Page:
Classification System

Classification helps to provide a structure for competition in Para and disability sport. The classification system is in place to minimize the impact of impairments on sport performance and to ensure the success of an athlete is determined by skill, fitness, power, endurance, tactical ability and mental focus.

Athletes within New Zealand do not require a formal classification to participate within blind and low vision sport within their communities or at most inter-club or regional competitions.

When is an Athlete Classified?

Classification takes place before competitions by a panel of classifiers specializing in visual impairment assessment. During the evaluation process, classifiers follow the Classification Rules of the specific International Sport Federation.

Levels of Classification

Provisional Classification

Provisional classifications are temporary classifications allocated to an athlete and are valid until such time the athlete can be classified by a classification panel (National Classification).

Provisional classifications may be allocated to an athlete for a specific sport in one of, but not limited to, the following situations:

  • At a national event where a classification panel is not available

  • As a national entry level for athletes new to the sport to give a guideline as to their eligibility for Para-Sport.

Provisional classifications are allocated by a classifier on receipt of a Visual Impairment Medical Diagnostic Form which is obtained off the Paralympics New Zealand website:

A provisional classification may be subject to change upon formal classification assessment by the sports specific classification panel.

National Classification

A national classification is a sport specific classification carried out by a trained national classification panel. The classification process is the same process administered by the International Federation and outlined in the section below: “How is an Athlete Classified”.

A national classification is generally offered at national sport events where medals and records can be allocated to those athletes with a national classification.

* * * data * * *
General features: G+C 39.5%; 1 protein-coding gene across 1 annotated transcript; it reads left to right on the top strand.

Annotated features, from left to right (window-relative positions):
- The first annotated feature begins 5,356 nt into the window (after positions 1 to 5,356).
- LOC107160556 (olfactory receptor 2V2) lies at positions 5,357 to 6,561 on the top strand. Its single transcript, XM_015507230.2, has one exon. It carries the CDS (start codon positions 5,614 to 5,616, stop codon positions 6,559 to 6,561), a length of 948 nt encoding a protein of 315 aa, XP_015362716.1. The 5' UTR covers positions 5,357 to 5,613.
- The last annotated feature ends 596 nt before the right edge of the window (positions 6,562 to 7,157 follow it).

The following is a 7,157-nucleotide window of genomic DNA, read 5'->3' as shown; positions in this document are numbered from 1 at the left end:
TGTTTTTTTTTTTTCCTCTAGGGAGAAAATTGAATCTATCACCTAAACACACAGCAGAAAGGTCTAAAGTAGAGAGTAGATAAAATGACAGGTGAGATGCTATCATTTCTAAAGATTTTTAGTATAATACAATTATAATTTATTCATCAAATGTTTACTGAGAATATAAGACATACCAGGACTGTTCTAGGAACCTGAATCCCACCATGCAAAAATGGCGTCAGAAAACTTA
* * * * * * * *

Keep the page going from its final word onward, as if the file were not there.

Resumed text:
International Classification

An International Classification is allocated to all athletes reporting to an International Competition for the first time. Once an athlete has received a confirmed international classification they will not need to be classified again unless there is a change of medical condition.

How is an Athlete Classified?

An athlete is classified by a formal evaluation process by trained sport specific classifiers. Classifiers for athletes with vision impairments are vision specialists and may include those who are an ophthalmologist, optometrist or orthoptist. Prior to the commencement of classification evaluation an athlete must sign a consent form.

The athlete will then undergo a variety of assessments of the eyes and the appropriate competition sport class will be allocated according to the extent of the activity limitation resulting from the impairment. There is no cost to a classification

Each Para-Sport that is inclusive of athletes with a visual impairment may have just one class for visual impairment or three, as below.


Visual Acuity is poorer than LogMAR 2.60. May have some light perception but unable to see shape of hand at any distance


Visual Acuity ranges from LogMAR 1.50 to 2.60 inclusive; and/or a Visual Field that is constricted to a radius of 5 degrees. (up to 2/60 vision)


Visual Acuity ranges from LogMAR 1.40 to 1.0 inclusive; and/or a Visual Field constricted to a radius of 20 degrees, (2/60 to 6/60 vision)

For more information or to apply for a provisional classification please follow the Paralympics New Zealand link below: